British authorities won’t change their minds on phasing out Huawei from the country’s 5G networks once U.S. President Donald Trump has left the White House, said the former U.K. cybersecurity official who spearheaded London’s approach.
“The U.K. position is unlikely to change,” said Ciaran Martin, former head of the National Cyber Security Centre that oversees telecom operators’ security rules and also inspects Huawei equipment.
Martin said he didn’t believe an incoming Biden administration would reverse Trump’s sanctions on Huawei and said that, even if sanctions were rolled back, “the sanctions could be reinstated. And what’s the point of chopping and changing all the time now that we know that Huawei’s involvement can be crippled by U.S. sanctions.”
The British government in July turned the screws on the Chinese vendor with a decision to ban the purchase of new Huawei equipment from January next year and to force operators to rip out existing Huawei kit from 5G networks by 2027. This week it proposed a law that would allow the government to slap massive fines on operators that fail to meet the requirements.
The U.K.’s July decision marked a pivotal moment in the Trump administration’s efforts to convince lawmakers across the world to ban the Chinese telecom company, which has a significant market share for equipment powering European telecom networks.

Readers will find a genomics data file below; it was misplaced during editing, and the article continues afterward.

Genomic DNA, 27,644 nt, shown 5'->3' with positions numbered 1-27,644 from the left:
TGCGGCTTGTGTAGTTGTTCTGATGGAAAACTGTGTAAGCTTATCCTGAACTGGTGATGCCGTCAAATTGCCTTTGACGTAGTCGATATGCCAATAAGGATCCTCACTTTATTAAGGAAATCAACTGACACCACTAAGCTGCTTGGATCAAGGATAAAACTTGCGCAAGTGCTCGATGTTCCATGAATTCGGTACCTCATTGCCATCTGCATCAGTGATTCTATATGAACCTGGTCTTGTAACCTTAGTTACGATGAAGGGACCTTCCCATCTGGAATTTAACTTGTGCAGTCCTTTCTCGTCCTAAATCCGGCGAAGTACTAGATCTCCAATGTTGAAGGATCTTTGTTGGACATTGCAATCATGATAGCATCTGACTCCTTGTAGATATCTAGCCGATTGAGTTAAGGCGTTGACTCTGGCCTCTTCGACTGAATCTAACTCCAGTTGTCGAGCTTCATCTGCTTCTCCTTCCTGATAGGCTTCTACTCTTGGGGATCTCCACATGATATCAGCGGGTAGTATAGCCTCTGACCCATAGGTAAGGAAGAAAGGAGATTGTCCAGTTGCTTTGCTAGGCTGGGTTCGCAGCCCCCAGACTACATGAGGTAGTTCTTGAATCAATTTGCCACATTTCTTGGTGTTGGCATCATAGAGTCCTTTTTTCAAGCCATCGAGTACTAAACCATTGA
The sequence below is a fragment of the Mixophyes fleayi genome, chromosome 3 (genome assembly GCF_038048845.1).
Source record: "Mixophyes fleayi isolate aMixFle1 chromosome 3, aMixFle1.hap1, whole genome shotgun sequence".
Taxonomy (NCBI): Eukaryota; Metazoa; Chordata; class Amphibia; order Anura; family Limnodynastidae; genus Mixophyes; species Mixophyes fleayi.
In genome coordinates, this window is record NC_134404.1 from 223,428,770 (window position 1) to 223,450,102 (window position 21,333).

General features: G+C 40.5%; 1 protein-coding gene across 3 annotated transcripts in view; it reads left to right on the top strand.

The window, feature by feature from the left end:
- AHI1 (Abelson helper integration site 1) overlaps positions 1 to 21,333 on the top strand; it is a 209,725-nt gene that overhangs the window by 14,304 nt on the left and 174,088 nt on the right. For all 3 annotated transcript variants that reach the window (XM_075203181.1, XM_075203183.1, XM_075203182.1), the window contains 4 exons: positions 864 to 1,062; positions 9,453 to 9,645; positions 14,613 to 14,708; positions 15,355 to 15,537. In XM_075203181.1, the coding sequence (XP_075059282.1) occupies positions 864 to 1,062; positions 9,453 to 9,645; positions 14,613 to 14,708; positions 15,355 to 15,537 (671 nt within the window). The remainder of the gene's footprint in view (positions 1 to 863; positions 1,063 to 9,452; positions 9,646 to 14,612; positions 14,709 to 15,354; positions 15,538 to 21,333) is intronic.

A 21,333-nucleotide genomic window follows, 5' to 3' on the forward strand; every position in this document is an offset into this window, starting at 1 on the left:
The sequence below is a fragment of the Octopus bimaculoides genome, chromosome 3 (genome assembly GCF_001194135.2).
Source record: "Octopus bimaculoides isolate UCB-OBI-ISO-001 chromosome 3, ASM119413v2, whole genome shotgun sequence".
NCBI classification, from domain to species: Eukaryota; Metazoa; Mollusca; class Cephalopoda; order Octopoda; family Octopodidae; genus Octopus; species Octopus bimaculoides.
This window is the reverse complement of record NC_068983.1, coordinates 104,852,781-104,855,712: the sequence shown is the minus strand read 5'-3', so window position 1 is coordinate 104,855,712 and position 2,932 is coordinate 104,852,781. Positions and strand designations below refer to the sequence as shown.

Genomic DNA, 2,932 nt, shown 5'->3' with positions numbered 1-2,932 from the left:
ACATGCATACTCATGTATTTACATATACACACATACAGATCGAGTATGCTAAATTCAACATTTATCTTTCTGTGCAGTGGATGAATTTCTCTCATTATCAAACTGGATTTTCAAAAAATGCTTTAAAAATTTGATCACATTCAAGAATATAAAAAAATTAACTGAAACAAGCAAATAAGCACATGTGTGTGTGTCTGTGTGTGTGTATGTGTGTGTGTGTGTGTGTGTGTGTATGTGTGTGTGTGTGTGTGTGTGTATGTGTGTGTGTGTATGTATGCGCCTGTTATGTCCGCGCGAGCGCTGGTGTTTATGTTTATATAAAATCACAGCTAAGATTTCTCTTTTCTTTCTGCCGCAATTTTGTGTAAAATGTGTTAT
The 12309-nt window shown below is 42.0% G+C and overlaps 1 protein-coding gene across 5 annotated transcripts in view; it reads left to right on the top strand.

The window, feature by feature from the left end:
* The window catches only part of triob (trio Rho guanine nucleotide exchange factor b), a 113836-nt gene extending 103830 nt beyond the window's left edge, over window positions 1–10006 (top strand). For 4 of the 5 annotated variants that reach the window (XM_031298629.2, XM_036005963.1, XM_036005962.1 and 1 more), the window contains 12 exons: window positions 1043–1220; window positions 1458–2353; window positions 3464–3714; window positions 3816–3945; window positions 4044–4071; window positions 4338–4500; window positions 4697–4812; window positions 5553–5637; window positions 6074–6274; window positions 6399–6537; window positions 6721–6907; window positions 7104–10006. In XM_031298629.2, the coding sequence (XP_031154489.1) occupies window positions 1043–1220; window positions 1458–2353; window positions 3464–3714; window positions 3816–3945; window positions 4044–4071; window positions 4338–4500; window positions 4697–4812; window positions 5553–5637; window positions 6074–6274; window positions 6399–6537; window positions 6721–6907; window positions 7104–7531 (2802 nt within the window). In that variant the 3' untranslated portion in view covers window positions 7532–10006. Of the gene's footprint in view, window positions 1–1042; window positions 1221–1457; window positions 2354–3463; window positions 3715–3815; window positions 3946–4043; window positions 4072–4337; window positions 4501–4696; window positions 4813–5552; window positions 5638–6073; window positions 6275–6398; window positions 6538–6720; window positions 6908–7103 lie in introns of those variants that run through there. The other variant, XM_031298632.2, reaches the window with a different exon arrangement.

Martin, who teaches at Oxford University’s Blavatnik School since leaving office in the summer, was critical of the Trump administration’s approach to crippling Chinese technology, calling the strategy “very haphazard.”
“To security engineers, the term ‘Clean Network’ just doesn’t make sense,” he said, referring to the U.S. State Department’s strategy to counter China’s rise on technologies including cloud computing, social media and internet infrastructure.
But, the former cyber chief said, the U.S. campaign did reveal a key vulnerability in the U.K. and other European countries by demonstrating how unilateral sanctions on a Chinese firm can become an unmanageable risk.
The key remaining hole in the U.K.’s security of telecom networks, Martin said, was a lack of viable equipment vendors to compete with Ericsson and Nokia — Huawei’s European competitors that dominate the markets where Chinese vendors are banned.
“You can’t just declare into existence in market economies alternatives to the likes of Huawei,” he said, adding “it’ll take a lot of time, a lot of money, a lot of coordination.”
“We’re talking about competing with a state-controlled economy of 1.5 billion people with a 25-year strategy. So you are talking about a fairly unprecedented alignment of like-minded countries … cooperating in ways that they haven’t ever done. It’s a big, big task,” Martin said.